photo of the day


  1. Winnie Nielsen says:

    Yes, I would love a tomato sandwhich for lunch!! This beauty looks delicious.

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photo of the day


  1. Winnie Nielsen says:

    I love radish sandwiches with good butter, french bread, and a sprinkle of salt on top!

  2. Ah, I love radishes! I am harvesting my rare Polish Zlata radishes now. They are bright yellow ( and ripen later as larger ones in orange ) and so nice on a mixed relish plate. They taste the same as most red radishes but look so cool. I like to shred my radishes and mix them in with cream cheese for a nice spread with some crunch.You can also also add sweet pepper to it.

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Today’s Recipe: Rhubarb Lemonade


  1. Winnie Nielsen says:

    Rhubarb does not grow down here and is very expensive when even available. I have, in years past, made a delicious rhubarb cobbler at least once to celebrate Spring. It has a delicious taste when paired with other fruit as well. I bet this lemonade is quite refreshing!

  2. Melissa McDonald says:

    Rhubarb grows like a weed in Maine. I’m churning a batch of rhubarb ice cream right now. Tarts, pies, upside down cakes have all been enjoyed. Luckily, it freezes well. Going to make the lemonade for this weekend!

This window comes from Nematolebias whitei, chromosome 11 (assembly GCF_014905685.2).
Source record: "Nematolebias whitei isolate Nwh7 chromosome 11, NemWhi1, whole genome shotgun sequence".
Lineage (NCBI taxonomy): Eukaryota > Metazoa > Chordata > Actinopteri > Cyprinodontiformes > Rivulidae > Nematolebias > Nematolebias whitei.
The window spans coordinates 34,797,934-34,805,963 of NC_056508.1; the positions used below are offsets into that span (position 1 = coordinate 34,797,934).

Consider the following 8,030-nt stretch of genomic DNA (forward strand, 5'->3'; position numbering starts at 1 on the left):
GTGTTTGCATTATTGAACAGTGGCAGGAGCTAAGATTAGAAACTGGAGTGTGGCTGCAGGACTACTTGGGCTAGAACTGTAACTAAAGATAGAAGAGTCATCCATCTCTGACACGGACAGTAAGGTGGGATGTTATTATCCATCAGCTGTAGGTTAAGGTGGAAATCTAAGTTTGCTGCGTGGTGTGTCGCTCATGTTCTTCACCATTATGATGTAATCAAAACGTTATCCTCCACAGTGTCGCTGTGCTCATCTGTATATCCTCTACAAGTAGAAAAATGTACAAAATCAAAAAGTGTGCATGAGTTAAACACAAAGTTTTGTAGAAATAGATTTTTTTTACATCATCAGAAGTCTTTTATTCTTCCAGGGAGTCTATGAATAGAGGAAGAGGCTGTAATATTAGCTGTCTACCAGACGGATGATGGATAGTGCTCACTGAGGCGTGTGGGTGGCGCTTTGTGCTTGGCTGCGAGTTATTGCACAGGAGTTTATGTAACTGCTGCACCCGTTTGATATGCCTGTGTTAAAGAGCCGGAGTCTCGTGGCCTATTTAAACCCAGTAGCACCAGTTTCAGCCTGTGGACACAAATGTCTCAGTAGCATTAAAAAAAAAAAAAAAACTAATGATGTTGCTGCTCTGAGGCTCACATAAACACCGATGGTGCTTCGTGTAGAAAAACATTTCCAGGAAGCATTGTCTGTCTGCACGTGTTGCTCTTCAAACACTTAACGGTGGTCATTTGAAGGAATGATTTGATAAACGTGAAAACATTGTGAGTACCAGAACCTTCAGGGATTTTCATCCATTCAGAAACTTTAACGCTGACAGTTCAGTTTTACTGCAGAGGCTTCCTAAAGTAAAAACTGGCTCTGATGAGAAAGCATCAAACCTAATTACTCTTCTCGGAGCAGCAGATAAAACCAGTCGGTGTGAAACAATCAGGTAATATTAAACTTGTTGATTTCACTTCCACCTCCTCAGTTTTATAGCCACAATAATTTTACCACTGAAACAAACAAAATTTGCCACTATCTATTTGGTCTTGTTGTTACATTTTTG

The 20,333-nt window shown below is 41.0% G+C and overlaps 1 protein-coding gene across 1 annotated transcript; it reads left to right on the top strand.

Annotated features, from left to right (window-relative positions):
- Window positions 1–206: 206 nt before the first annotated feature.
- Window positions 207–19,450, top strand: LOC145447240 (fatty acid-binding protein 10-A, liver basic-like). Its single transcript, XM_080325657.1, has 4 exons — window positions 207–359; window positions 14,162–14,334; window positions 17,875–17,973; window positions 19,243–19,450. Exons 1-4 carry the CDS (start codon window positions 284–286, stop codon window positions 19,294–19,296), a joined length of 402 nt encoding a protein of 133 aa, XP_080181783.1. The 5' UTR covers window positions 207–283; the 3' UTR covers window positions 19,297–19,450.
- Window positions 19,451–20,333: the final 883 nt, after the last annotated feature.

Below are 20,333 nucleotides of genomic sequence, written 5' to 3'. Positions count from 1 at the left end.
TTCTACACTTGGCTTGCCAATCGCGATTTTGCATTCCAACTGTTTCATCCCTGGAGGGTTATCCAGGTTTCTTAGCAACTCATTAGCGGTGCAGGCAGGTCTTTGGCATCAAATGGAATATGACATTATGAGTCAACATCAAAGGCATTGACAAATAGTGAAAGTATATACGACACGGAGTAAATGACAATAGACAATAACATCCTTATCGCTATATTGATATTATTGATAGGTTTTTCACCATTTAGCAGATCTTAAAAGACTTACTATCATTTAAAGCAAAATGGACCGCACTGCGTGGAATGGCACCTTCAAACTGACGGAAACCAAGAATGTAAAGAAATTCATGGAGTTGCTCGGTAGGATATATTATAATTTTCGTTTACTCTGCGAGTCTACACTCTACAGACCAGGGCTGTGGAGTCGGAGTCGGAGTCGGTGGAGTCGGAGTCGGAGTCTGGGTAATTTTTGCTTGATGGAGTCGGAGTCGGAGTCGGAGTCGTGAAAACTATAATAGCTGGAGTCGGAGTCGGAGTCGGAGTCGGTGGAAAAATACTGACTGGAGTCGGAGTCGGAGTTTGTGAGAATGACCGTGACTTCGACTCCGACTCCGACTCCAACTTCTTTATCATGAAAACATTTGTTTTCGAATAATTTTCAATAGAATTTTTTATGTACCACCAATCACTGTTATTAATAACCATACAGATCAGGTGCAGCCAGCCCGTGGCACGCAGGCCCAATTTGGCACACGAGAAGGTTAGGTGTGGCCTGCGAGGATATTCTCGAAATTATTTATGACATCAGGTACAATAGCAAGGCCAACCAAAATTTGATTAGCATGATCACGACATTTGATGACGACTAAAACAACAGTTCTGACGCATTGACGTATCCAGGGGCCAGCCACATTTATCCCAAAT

3. Sarah Blue says:

    Melissa, those things all sound amazing especially rhubarb ice cream! How gorgeous is that lemonade though, and it looks so cool and refreshing!

  4. wyonne says:

    love it and magazine


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  1. Winnie Nielsen says:

    She is just so pretty in the bright sunlight. Love her colors with the red comb.

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  1. Winnie Nielsen says:

    Such a sweet face. Little blond blue-eyed presence in your life!

  2. Deborah McKissic says:

    “Nanny Jane” you are a blessed sweet!

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Rose Etta wants YOU to want a cow.


  1. Colleen Maki says:

    I’ve found my new love.

  2. Winnie Nielsen says:

    Does she has any solutions for reluctant husbands who are not swayed by her adorable eyes?

    PS. While a backyard cow does not seem in my cards anytime soon, my Mason Bees have been shipped and I am quite excited to raise my own little flock(?is that what you call them. Or is it a swarm?) of 50! Ever since your post earlier this winter, I have been waiting for the time when the Florida species, Leafcutters, are available. Apparently down here, they pollinate in July and August. It takes about 4 weeks for the cocoons to hatch so I should be ready for the opening of the season down here in my back yard. Crown Bees have a nice beginner kit that has everything you need to get started. Whoop!!